Beating Eating Disorders
Here’s the Skinny …
“I started my eating disorder at age 13, the moment I noticed a little pocket of fat at my bikini line,” says Elizabeth, now an adult survivor of anorexia. “I was wearing a turquoise swimsuit with a ruffle -- a swimsuit that I loved and felt so feminine in -- but with that negative thought that "fat is bad".
No wonder a whopping 81 percent of 10-year-old girls say they’re “afraid of being fat.” A “body-perfect” illusion, promoted by the media and fashion industry, has girls tricked into thinking they should be unrealistically stick-thin.
“It was when I noticed that little pocket of fat that I decided to eat less,” says Elizabeth. “Very quickly, my entire self-worth became wrapped up in my body size. I became obsessed with thin models in magazines.”
Harsh but True
Elizabeth, quite literally, was starving herself. “I felt so in control while restricting my food intake and losing weight,” she says, “but then out of control when my body became so hungry that I would eat everything I could after several days of restricting.” Elizabeth was in the throes of anorexia nervosa, a disease defined by self-starvation and extreme weight loss.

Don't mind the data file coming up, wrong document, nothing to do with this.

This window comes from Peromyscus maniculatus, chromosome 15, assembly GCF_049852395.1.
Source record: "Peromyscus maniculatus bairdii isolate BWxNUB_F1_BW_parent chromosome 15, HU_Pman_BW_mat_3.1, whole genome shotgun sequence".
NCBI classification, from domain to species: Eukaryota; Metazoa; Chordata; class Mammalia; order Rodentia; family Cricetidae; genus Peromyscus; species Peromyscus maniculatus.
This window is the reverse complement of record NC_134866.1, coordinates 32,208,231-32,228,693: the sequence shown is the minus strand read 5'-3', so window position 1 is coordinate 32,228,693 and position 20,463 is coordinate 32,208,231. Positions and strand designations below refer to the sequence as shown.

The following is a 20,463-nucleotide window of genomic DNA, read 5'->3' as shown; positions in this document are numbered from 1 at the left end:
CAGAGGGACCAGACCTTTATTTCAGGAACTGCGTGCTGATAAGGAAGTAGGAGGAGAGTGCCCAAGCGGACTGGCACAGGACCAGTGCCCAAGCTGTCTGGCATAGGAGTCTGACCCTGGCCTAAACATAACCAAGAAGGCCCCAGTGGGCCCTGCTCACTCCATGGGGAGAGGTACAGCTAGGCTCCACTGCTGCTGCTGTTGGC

Another dangerous disorder is bulimia nervosa, in which sufferers binge on large quantities of food in a short period and then purge by ridding calories through unhealthy means such as vomiting or taking laxatives (ew).
While there are other serious eating disorders, such as binge-eating disorder (this differs from bulimia in that there is no purging), anorexia and bulimia are the most dangerous and, well, life-threatening. “It is time to talk about eating disorders because people die,” states Lynn Grefe, CEO of the National Eating Disorders Association, which receives calls from all over the world.
Elizabeth, who finally sought help for her disease at age 20, became so thin that her teeth chipped, skin broke out and hair became brittle and started falling out. The brutal fact is, of all mental illnesses, eating disorders are the No. 1 killer.